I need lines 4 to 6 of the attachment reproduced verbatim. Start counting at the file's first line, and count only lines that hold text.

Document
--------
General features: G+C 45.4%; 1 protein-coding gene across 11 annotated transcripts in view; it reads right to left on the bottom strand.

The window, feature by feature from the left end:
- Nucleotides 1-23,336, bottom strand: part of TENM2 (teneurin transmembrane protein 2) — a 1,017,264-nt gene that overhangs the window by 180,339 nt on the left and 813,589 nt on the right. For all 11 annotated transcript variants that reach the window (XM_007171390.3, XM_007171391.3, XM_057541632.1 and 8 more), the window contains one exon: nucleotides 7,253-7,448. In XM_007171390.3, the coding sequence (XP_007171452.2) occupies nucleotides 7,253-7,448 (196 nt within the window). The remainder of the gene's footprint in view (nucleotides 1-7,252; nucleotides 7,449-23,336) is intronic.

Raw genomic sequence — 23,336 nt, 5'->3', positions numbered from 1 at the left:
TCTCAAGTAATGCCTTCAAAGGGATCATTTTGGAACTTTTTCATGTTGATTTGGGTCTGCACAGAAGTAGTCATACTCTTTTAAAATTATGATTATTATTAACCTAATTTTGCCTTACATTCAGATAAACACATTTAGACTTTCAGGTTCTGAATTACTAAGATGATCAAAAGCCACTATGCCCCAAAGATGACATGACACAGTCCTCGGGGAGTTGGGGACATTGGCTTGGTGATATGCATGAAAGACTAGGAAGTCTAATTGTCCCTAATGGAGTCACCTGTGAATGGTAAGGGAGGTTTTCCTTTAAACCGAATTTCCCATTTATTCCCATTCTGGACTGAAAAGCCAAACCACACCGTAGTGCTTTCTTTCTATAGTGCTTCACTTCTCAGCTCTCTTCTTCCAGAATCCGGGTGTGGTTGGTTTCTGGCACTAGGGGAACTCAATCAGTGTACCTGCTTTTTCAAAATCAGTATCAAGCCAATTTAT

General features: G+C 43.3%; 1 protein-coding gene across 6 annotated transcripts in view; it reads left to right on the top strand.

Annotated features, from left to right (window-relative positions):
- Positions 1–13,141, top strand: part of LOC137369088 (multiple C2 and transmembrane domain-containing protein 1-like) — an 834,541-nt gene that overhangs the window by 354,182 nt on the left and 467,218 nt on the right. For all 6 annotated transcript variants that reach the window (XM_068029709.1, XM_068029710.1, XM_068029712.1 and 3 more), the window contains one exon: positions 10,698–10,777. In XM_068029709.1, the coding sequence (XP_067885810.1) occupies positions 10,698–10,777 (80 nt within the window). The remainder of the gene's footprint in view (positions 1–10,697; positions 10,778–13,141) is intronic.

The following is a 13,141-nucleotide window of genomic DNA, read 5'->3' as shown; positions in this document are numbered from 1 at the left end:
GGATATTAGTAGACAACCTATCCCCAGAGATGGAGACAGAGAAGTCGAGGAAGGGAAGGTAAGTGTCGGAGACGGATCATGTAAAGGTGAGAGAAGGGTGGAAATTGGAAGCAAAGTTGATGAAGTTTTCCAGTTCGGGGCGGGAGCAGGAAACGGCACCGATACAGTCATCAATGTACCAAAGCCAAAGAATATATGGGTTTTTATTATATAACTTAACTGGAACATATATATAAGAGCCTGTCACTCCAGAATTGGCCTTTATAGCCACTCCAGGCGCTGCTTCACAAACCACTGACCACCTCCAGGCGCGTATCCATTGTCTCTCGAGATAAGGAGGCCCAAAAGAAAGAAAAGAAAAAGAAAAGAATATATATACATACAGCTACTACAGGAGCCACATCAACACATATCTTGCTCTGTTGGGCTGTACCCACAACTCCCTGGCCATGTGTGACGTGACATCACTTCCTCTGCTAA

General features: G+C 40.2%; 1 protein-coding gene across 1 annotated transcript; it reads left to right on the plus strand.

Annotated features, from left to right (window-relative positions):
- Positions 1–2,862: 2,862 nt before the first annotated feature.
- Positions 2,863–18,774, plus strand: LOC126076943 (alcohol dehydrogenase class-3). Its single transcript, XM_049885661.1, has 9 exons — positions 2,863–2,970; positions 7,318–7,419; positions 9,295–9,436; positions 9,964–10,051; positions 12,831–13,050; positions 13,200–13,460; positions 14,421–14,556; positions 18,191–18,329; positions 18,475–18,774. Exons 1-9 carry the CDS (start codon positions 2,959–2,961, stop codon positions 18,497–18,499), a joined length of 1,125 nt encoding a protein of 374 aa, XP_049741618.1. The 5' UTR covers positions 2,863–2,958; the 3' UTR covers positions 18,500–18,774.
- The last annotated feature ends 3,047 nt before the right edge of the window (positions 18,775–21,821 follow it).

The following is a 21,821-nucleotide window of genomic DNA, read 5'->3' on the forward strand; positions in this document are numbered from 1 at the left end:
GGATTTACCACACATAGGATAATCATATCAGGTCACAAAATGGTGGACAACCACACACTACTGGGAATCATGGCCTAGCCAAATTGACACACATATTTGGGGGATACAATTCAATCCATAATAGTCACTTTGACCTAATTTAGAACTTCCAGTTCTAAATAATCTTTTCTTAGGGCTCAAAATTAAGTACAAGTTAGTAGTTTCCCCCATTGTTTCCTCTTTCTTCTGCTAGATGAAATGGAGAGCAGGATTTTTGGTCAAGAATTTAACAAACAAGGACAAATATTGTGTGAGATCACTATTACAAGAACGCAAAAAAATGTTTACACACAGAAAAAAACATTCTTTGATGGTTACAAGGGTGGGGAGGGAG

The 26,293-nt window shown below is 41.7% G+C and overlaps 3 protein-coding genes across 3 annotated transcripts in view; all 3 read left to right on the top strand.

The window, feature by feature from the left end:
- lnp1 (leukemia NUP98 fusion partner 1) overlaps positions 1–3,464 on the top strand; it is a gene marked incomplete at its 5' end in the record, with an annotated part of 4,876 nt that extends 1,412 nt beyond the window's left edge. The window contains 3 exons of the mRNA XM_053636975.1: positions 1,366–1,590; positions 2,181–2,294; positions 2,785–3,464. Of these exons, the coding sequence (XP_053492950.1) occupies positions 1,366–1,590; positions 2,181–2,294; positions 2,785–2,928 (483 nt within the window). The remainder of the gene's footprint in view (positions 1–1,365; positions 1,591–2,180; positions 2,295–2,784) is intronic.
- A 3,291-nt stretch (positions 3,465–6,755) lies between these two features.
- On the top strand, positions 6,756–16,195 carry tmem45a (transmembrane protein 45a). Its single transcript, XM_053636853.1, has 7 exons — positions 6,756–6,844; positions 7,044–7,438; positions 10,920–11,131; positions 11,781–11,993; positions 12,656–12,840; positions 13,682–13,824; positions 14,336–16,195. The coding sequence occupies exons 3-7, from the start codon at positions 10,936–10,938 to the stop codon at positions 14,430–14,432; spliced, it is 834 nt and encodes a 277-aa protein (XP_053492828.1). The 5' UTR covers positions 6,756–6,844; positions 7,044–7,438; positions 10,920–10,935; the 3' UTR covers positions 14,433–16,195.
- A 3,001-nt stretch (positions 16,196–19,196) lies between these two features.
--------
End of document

Raw genomic sequence — 23,336 nt, 5'->3', positions numbered from 1 at the left:
TCTCAAGTAATGCCTTCAAAGGGATCATTTTGGAACTTTTTCATGTTGATTTGGGTCTGCACAGAAGTAGTCATACTCTTTTAAAATTATGATTATTATTAACCTAATTTTGCCTTACATTCAGATAAACACATTTAGACTTTCAGGTTCTGAATTACTAAGATGATCAAAAGCCACTATGCCCCAAAGATGACATGACACAGTCCTCGGGGAGTTGGGGACATTGGCTTGGTGATATGCATGAAAGACTAGGAAGTCTAATTGTCCCTAATGGAGTCACCTGTGAATGGTAAGGGAGGTTTTCCTTTAAACCGAATTTCCCATTTATTCCCATTCTGGACTGAAAAGCCAAACCACACCGTAGTGCTTTCTTTCTATAGTGCTTCACTTCTCAGCTCTCTTCTTCCAGAATCCGGGTGTGGTTGGTTTCTGGCACTAGGGGAACTCAATCAGTGTACCTGCTTTTTCAAAATCAGTATCAAGCCAATTTAT

General features: G+C 43.3%; 1 protein-coding gene across 6 annotated transcripts in view; it reads left to right on the top strand.